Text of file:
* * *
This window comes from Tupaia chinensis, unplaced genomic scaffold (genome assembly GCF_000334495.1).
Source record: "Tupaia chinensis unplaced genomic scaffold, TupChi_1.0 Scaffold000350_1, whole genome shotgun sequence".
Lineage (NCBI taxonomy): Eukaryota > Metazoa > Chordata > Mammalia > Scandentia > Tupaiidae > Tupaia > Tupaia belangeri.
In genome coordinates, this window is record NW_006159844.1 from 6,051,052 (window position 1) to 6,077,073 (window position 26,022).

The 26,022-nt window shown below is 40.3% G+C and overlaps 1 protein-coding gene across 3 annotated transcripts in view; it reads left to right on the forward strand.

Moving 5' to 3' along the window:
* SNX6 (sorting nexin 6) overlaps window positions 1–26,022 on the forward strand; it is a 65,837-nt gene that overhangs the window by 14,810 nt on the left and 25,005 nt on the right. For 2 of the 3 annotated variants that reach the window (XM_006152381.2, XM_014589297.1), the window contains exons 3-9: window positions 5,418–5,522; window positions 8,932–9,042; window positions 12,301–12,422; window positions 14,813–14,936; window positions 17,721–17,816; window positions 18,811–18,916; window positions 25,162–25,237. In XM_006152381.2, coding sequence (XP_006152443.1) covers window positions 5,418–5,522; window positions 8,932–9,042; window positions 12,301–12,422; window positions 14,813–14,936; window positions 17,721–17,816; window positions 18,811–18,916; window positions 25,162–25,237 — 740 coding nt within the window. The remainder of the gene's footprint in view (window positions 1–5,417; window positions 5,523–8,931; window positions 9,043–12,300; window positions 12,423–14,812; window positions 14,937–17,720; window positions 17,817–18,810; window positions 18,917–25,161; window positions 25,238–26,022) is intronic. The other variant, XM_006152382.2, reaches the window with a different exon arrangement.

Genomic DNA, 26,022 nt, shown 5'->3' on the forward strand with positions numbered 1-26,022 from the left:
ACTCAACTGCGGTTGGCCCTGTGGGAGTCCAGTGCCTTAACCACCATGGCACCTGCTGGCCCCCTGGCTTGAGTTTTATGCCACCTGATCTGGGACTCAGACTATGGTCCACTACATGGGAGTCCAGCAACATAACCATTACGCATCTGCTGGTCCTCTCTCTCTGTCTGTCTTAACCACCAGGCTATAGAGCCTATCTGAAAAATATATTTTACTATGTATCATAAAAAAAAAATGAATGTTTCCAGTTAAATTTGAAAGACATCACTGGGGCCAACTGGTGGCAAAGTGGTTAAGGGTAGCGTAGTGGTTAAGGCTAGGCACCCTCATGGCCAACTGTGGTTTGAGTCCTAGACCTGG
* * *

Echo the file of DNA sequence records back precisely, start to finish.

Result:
This window comes from Tupaia chinensis, unplaced genomic scaffold (genome assembly GCF_000334495.1).
Source record: "Tupaia chinensis unplaced genomic scaffold, TupChi_1.0 Scaffold000350_1, whole genome shotgun sequence".
Lineage (NCBI taxonomy): Eukaryota > Metazoa > Chordata > Mammalia > Scandentia > Tupaiidae > Tupaia > Tupaia belangeri.
In genome coordinates, this window is record NW_006159844.1 from 6,051,052 (window position 1) to 6,077,073 (window position 26,022).

The 26,022-nt window shown below is 40.3% G+C and overlaps 1 protein-coding gene across 3 annotated transcripts in view; it reads left to right on the forward strand.

Moving 5' to 3' along the window:
* SNX6 (sorting nexin 6) overlaps window positions 1–26,022 on the forward strand; it is a 65,837-nt gene that overhangs the window by 14,810 nt on the left and 25,005 nt on the right. For 2 of the 3 annotated variants that reach the window (XM_006152381.2, XM_014589297.1), the window contains exons 3-9: window positions 5,418–5,522; window positions 8,932–9,042; window positions 12,301–12,422; window positions 14,813–14,936; window positions 17,721–17,816; window positions 18,811–18,916; window positions 25,162–25,237. In XM_006152381.2, coding sequence (XP_006152443.1) covers window positions 5,418–5,522; window positions 8,932–9,042; window positions 12,301–12,422; window positions 14,813–14,936; window positions 17,721–17,816; window positions 18,811–18,916; window positions 25,162–25,237 — 740 coding nt within the window. The remainder of the gene's footprint in view (window positions 1–5,417; window positions 5,523–8,931; window positions 9,043–12,300; window positions 12,423–14,812; window positions 14,937–17,720; window positions 17,817–18,810; window positions 18,917–25,161; window positions 25,238–26,022) is intronic. The other variant, XM_006152382.2, reaches the window with a different exon arrangement.

Genomic DNA, 26,022 nt, shown 5'->3' on the forward strand with positions numbered 1-26,022 from the left:
ACTCAACTGCGGTTGGCCCTGTGGGAGTCCAGTGCCTTAACCACCATGGCACCTGCTGGCCCCCTGGCTTGAGTTTTATGCCACCTGATCTGGGACTCAGACTATGGTCCACTACATGGGAGTCCAGCAACATAACCATTACGCATCTGCTGGTCCTCTCTCTCTGTCTGTCTTAACCACCAGGCTATAGAGCCTATCTGAAAAATATATTTTACTATGTATCATAAAAAAAAAATGAATGTTTCCAGTTAAATTTGAAAGACATCACTGGGGCCAACTGGTGGCAAAGTGGTTAAGGGTAGCGTAGTGGTTAAGGCTAGGCACCCTCATGGCCAACTGTGGTTTGAGTCCTAGACCTGG